Controls, sanctions and mediations. The indispensable role of the Guardia di Finanza

The Guardia di Finanza is the only investigating authority with the necessary organic resources, training, and expertise for checks on the correct application of the rules introduced by EU Directive 2019/633. Such inspections should be in the context of its routine inspection activities, without the need to receive mandates from other entities (e.g., antitrust, judiciary). Indeed, the effectiveness of controls is the necessary basis for ensuring the effectiveness of the new regulations.

Penalties must be dissuasive and proportionate to the turnover of companies or cooperatives and their groups responsible for violations. Mediation, loudly invoked in the so-called Coldirettian-driven ‘supply chain agreement,’ is a residual option since unfair trade practices should not escape punishment. However, it will have to be done under the coordination of the Finance Guard so as to overcome the imbalance of contractual powers.

Supply chain understandings?

Supply chain equity and integrity, social justice, safeguarding businesses and jobs, and enhancing the value of Made in Italy are just words if rules are not applied that are fit for purpose. The Leopard should be relegated to the history books.

The European legislature, once again, has offered an excellent basis that requires adaptations in a restrictive and certainly not derogatory direction, taking into account the extreme fragmentation of the production chain in Italy.

Dario Dongo


(1) Dario Dongo. Unfair trade practices, the EU directive 2019/633. GIFT(Great Italian Food Trade). 4.5.18. https://www.greatitalianfoodtrade.it/mercati/pratiche-commerciali-sleali-la-direttiva-ue-2019-633
(2) For further discussion see the writer’sebookArticle 62, a revolution‘ (Il Fatto Alimentare, Milan, 2012). Download at https://ilfattoalimentare.it/scarica-gratis-libro-articolo-62-pagamenti-commercio.html

(3) Dario Dongo. Article 62: good intentions all remain on paper. Regulations are not enforced and it is the weakest in the supply chain who lose out. Food Fact. 7.10.16, https://ilfattoalimentare.it/articolo-62-regolamenti-filiera.html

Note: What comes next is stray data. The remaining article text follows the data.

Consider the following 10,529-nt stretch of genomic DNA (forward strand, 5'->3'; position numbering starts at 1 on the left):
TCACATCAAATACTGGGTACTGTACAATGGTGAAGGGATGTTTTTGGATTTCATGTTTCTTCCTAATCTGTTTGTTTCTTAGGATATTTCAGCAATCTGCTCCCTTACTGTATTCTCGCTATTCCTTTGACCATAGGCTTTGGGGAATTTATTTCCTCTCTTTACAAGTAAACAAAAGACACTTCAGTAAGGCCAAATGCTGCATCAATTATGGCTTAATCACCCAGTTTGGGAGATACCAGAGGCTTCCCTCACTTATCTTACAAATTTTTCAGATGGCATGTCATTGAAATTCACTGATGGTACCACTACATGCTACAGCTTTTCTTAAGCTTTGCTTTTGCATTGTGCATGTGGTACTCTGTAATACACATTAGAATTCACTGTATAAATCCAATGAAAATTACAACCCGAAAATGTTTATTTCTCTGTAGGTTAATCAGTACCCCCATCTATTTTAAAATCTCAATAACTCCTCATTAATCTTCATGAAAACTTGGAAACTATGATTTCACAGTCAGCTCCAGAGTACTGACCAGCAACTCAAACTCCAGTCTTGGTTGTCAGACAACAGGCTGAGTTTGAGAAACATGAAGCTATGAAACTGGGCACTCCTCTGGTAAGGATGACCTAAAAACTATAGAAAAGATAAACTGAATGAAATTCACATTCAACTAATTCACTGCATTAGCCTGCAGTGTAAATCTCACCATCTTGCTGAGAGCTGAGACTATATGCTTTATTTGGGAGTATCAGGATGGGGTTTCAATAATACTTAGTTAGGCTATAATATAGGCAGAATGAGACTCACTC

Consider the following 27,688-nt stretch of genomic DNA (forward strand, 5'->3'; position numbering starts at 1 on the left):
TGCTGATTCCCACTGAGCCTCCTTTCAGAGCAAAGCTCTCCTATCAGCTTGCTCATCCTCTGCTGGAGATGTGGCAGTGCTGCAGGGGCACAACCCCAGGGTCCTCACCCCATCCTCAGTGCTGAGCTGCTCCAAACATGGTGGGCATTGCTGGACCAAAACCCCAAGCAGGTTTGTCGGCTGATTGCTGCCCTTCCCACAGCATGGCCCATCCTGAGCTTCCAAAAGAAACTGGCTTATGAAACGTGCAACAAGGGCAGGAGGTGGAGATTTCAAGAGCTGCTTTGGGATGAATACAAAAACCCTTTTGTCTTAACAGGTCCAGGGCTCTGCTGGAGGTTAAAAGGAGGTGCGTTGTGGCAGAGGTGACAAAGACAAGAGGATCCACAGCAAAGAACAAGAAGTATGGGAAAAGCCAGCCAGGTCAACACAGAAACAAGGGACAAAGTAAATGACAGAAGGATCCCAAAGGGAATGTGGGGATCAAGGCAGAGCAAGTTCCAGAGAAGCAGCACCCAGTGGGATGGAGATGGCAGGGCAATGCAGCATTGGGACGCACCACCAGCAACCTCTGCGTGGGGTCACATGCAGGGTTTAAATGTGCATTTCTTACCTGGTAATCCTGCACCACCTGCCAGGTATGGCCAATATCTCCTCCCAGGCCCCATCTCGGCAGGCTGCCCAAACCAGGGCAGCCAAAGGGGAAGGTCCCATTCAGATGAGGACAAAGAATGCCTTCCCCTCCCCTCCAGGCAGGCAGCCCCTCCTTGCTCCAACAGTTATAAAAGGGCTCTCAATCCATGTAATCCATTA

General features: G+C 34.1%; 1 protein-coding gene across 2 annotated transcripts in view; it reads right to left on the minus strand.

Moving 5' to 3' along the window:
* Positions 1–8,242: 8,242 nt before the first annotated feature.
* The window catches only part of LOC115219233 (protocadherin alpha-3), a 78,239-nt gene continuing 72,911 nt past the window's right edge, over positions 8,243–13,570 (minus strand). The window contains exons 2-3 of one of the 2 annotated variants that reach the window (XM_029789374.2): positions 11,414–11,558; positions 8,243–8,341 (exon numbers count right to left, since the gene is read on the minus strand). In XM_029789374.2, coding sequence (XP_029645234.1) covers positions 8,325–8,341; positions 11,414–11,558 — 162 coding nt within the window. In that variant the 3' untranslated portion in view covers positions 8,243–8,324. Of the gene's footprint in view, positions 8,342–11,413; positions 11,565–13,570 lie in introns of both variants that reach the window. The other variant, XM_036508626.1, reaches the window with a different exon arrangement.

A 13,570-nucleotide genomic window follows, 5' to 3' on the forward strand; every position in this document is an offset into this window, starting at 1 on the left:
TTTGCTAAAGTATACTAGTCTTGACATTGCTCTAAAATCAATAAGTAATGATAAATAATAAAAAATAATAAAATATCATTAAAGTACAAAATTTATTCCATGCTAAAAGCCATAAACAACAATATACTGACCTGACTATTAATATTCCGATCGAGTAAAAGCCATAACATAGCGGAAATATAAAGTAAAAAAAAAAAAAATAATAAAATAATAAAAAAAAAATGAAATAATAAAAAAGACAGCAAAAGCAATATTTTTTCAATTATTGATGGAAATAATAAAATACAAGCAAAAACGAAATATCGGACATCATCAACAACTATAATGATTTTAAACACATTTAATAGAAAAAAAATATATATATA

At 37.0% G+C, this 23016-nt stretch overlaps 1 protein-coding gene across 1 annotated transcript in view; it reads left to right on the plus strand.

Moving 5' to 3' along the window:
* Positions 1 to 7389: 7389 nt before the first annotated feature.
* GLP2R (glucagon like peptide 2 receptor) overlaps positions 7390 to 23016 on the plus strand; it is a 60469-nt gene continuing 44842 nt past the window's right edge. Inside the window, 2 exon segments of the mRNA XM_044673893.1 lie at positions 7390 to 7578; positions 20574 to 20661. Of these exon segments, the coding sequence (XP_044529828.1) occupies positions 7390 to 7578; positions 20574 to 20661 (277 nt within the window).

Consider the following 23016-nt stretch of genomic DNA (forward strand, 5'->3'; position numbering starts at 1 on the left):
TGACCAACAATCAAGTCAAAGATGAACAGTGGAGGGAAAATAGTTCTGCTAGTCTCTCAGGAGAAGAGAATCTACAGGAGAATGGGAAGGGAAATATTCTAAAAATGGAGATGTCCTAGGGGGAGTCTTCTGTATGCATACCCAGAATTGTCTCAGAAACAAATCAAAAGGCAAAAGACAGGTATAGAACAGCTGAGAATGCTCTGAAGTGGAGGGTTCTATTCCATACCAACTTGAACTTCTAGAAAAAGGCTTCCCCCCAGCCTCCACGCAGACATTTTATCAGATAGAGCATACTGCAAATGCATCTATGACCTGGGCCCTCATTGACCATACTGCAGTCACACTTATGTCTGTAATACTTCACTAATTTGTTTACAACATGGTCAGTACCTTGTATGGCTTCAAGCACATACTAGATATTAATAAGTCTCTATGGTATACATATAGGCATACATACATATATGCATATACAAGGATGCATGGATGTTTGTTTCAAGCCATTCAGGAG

(3) Dario Dongo. Sardinia, Antitrust investigates milk and pecorino cheese prices. Some market data. GIFT (Great Italian Food Trade). 19.2.19, https://www.greatitalianfoodtrade.it/mercati/sardegna-l-antitrust-indaga-sui-prezzi-di-latte-e-pecorino-alcuni-dati-di-mercato

(4) Dario Dongo. Unfair trade practices, it’s directive. GIFT(Great Italian Food Trade). 12/20/18, https://www.greatitalianfoodtrade.it/mercati/pratiche-commerciali-sleali-è-direttiva

(5) Enrico Netti. Trade, competition understanding. The Sole 24 Ore, 3.3.21

(6) Dario Dongo, Marta Strinati. Food industry collective agreement, Confindustria splits over renewal. GIFT (Great Italian Food Trade). 2.8.20, https://www.greatitalianfoodtrade.it/mercati/contratto-collettivo-industria-alimentare-confindustria-si-spacca-sul-rinnovo

(7) Economy Drafting. Agribusiness, agreement between industry and distribution against unfair and anti-competitive practices. The Evening Courier. 11/24/20, https://www.corriere.it/economia/aziende/20_novembre_23/accordo-industria-distribuzione-contro-pratiche-sleali-anticoncorrenziali-7366c2c4-2d6b-11eb-b83d-41802abb4d33.shtml

(8) Dario Dongo. Amazon, cyberbullying. GIFT (Great Italian Food Trade). 4/24/18, https://www.greatitalianfoodtrade.it/consum-attori/amazon-cyber-bullismo

(9) Dario Dongo, Silvia Giordanengo. Amazon, abuse of dominant position. European Commission takes action. GIFT (Great Italian Food Trade). 11/16/20, https://www.greatitalianfoodtrade.it/mercati/amazon-abuso-di-posizione-dominante-la-commissione-europea-si-attiva

(10) From Eurospin watermelon for 1 cent. Will fruit and vegetables go the way of pandoro? Fruitbook magazine. 12.8.20, https://www.fruitbookmagazine.it/da-eurospin-anguria-a-1-cent-lortofrutta-fara-la-fine-del-pandoro/
(11) Vito Gulli, Dario Dongo. Canettone and panettone, the necessary revolution. GIFT(Great Italian Food Trade). 12/17/18, https://www.greatitalianfoodtrade.it/idee/canettone-e-panettone-la-rivoluzione-necessaria

(12) Reg. EC 178/02, Article 17.1. Reg. EU 1169/11, Article 8.3

(13) Dario Dongo. The responsibilities of large-scale retail trade. GIFT(Great Italian Food Trade). 3/17/18, https://www.greatitalianfoodtrade.it/etichette/le-responsabilità-della-gdo

(14) Fabio Ciconte, Stefano Liberti, Mariangela Paone, Apostolis Fotiadis (2021). E(U)xploitation. Corporalism: a southern issue. Italy, Spain, Greece. Earth Association! https://www.associazioneterra.it/wp-content/uploads/2021/02/EUxploitation_WEB.pdf

(15) Dario Dongo. Slaughterhouses and meat industries. Behind the contagions at Covid-19, German-style caporalism. GIFT (Great Italian Food Trade). 7.7.20, https://www.greatitalianfoodtrade.it/sicurezza/macelli-e-industrie-delle-carni-dietro-i-contagi-ai-covid-19-il-caporalato-alla-tedesca

(16) ICQRF is organized into 10 management offices on a regional and interregional basis, with 19 territorial inspection offices, 5 analytical laboratories and 1 central review and research laboratory. 791 total units with 3 1st-rank managers and 22 2nd-rank managers

(17) See ebook Dario Dongo. 1169 Penalties. Reg. EU 1169/11. Food news, inspections and penalties (Great Italian Food Trade, Rome, 2017). Download at https://www.greatitalianfoodtrade.it/libri/1169-pene-e-book-gratuito-su-delitti-e-sanzioni-nel-food

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Dario Dongo, lawyer and journalist, PhD in international food law, founder of WIISE (FARE - GIFT - Food Times) and Égalité.